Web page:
Improvement in this type of garment came with the development of the "snap-fasteners", and these are illustrated in the patents of Woodman U.S. Pat. No. 2,419,867, Sanford U.S. Pat. No. 3,452,753 and Sanford U.S. Pat. No. 3,707,969.
These last-mentioned garments are more convenient in their operation and application, but are more expensive because of the use of the "snap-fasteners". In some cases "snap-fasteners" were replaced with buttons and buttonholes, which were more difficult to operate than the "snap-fasteners", but both arrangements were generally more convenient than the tie-mechanism of the early devices.
A unique hook-like arrangement holder is described in the Lonberg-Holm U.S. Pat. No. 2,890,700, but this construction provided a stiff, uncomfortable, and undesirable waistband.
The more recent and more popular devices are the tape-tab fasteners shown in the Buell U.S. Pat. No. 3,848,594 and the Schaar U.S. Pat. No. 4,378,800. These are the devices generally used in commercial products at the present time.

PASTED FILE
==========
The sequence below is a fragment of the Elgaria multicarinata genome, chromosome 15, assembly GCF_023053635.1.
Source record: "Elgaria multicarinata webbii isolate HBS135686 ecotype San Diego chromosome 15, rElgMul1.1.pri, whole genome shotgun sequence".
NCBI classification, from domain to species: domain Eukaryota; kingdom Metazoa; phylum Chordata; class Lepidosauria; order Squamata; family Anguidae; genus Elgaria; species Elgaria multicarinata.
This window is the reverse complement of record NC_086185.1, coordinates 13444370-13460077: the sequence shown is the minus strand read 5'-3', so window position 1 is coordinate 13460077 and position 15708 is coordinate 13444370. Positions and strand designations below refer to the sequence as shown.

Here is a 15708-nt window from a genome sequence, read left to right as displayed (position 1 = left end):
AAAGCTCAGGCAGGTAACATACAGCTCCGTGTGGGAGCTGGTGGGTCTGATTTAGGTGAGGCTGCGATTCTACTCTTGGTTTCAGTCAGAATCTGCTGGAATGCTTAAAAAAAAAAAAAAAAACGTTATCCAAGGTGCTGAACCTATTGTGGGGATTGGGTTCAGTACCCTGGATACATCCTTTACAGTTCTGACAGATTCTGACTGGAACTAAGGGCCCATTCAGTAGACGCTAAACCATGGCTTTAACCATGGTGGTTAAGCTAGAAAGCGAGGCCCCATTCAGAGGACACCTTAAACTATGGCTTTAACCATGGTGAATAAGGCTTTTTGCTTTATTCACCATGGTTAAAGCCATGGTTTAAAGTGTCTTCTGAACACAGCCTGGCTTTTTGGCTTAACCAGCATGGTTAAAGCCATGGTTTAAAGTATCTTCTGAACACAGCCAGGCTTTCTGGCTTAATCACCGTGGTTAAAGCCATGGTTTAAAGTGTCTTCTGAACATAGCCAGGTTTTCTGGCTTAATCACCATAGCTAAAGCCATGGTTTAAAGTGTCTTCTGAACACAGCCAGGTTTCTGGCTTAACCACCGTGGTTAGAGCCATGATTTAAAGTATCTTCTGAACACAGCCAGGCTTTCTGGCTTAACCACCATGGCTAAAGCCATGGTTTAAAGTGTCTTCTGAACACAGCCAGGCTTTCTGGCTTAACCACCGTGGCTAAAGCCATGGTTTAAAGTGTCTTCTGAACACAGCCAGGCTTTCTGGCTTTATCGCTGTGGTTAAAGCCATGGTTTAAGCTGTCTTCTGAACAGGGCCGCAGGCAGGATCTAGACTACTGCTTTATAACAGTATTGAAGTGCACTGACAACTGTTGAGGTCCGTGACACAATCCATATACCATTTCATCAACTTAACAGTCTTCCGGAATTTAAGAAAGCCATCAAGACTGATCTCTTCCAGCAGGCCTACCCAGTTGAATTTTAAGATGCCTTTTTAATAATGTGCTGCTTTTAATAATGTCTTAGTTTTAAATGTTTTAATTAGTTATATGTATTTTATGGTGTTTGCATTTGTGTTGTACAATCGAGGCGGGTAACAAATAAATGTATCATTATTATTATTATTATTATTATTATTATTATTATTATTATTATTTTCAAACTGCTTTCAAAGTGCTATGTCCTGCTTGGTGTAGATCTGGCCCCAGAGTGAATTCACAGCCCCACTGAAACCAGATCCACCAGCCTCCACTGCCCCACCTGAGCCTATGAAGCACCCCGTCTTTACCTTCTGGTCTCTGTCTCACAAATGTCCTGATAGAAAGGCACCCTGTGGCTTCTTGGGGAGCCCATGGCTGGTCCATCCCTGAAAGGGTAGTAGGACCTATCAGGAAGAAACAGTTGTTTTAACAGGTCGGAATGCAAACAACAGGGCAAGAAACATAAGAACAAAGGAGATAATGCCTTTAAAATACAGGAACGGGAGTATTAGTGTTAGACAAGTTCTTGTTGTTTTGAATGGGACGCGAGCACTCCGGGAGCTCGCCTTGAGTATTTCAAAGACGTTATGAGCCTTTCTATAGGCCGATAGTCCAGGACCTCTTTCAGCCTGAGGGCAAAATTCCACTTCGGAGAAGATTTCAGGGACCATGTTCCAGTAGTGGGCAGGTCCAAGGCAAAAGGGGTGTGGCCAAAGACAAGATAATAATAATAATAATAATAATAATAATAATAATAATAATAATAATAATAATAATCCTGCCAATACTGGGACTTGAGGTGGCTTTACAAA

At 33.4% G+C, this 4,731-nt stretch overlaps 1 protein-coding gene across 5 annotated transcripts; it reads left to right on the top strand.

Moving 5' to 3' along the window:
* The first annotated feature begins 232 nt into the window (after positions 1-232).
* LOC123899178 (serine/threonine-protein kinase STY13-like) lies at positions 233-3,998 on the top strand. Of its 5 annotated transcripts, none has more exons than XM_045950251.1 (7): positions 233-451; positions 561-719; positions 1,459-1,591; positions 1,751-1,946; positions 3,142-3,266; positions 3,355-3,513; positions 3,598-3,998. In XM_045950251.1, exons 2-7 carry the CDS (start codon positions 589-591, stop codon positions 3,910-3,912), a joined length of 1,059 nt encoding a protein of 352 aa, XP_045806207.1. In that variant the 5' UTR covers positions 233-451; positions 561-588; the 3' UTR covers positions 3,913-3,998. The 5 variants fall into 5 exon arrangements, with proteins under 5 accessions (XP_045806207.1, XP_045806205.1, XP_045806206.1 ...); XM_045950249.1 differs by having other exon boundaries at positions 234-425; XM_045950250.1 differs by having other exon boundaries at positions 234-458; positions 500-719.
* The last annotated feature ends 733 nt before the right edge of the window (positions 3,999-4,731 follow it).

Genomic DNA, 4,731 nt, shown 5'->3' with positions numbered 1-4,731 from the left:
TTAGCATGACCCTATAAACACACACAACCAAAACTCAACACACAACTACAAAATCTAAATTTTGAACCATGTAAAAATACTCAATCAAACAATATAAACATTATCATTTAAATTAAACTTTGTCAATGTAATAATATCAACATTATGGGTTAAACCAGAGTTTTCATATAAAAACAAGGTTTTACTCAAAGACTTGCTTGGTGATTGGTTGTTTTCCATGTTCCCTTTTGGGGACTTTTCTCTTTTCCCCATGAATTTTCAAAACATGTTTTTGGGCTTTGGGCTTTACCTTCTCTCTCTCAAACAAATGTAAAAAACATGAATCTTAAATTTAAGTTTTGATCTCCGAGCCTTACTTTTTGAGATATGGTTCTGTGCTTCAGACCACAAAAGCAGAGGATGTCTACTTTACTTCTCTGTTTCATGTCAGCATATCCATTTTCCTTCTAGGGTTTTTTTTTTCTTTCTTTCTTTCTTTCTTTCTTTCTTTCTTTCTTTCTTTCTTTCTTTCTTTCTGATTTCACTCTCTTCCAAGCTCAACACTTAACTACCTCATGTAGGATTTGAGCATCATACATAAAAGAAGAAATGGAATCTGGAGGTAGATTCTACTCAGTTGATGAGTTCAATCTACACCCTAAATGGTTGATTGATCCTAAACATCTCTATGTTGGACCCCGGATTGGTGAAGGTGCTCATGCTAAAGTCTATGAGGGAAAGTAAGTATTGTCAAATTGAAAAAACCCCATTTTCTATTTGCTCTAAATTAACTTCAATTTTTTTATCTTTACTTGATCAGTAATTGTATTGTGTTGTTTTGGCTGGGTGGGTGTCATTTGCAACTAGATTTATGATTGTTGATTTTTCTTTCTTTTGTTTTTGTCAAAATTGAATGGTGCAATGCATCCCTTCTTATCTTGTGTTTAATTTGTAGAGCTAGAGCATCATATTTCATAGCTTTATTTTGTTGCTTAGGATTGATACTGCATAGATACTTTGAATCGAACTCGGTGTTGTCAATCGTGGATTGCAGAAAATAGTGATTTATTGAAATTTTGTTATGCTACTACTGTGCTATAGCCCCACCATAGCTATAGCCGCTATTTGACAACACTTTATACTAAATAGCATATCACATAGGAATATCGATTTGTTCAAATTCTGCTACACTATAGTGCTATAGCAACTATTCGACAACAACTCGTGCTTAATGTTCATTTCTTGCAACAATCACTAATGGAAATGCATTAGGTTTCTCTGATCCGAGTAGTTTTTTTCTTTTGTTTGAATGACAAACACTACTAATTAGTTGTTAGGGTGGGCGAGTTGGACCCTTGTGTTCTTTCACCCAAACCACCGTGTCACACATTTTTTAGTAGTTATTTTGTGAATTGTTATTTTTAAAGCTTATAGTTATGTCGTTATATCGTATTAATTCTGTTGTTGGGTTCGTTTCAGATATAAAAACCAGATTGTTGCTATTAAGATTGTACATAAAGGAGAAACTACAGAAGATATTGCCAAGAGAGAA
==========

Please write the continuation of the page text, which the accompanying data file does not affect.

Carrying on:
Other designers have also suggested the use of hook and loop fasteners sold under the trademark "VELCRO", and in Scandinavia the tie-on plastic "SNIBB" is popular.
Several devices, including an apertured waistband, are shown in the Adams U.S. Pat. No. 2,898,912, the British Pat. No. 1414599, and the British Pat. No. 1377541, but like the many early patents, these devices also required an arrangement for tying the pad-holder about the torso of the user.
The side-opening self-securing mesh pad holder of the present invention overcomes the deficiencies of the early art as well as the present devices by providing an open-net, open-weave, breathable, inexpensively manufactured pad-holder which can be applied easily to the patient and which will hold an absorbent pad securely in place without the use of buttons, hooks, snap-fasteners, hook and loop fasteners, tie mechanism, or the like.